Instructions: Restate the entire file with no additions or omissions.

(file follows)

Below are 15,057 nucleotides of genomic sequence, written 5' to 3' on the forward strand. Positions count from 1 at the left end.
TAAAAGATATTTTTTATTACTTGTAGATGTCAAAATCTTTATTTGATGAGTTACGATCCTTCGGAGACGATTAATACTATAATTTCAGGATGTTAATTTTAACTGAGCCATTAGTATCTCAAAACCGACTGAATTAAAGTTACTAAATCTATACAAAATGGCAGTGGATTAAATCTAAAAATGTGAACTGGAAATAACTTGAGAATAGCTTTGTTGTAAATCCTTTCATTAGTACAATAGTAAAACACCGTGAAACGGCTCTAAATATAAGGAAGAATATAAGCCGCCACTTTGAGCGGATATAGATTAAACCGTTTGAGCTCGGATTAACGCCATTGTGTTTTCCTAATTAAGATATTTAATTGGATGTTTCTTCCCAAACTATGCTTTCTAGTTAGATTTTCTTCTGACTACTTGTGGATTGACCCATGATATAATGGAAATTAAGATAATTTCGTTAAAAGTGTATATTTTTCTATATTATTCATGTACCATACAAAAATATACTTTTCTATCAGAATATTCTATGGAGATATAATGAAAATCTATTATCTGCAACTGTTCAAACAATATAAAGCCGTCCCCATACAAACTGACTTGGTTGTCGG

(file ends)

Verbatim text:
Below are 15,057 nucleotides of genomic sequence, written 5' to 3' on the forward strand. Positions count from 1 at the left end.
TAAAAGATATTTTTTATTACTTGTAGATGTCAAAATCTTTATTTGATGAGTTACGATCCTTCGGAGACGATTAATACTATAATTTCAGGATGTTAATTTTAACTGAGCCATTAGTATCTCAAAACCGACTGAATTAAAGTTACTAAATCTATACAAAATGGCAGTGGATTAAATCTAAAAATGTGAACTGGAAATAACTTGAGAATAGCTTTGTTGTAAATCCTTTCATTAGTACAATAGTAAAACACCGTGAAACGGCTCTAAATATAAGGAAGAATATAAGCCGCCACTTTGAGCGGATATAGATTAAACCGTTTGAGCTCGGATTAACGCCATTGTGTTTTCCTAATTAAGATATTTAATTGGATGTTTCTTCCCAAACTATGCTTTCTAGTTAGATTTTCTTCTGACTACTTGTGGATTGACCCATGATATAATGGAAATTAAGATAATTTCGTTAAAAGTGTATATTTTTCTATATTATTCATGTACCATACAAAAATATACTTTTCTATCAGAATATTCTATGGAGATATAATGAAAATCTATTATCTGCAACTGTTCAAACAATATAAAGCCGTCCCCATACAAACTGACTTGGTTGTCGG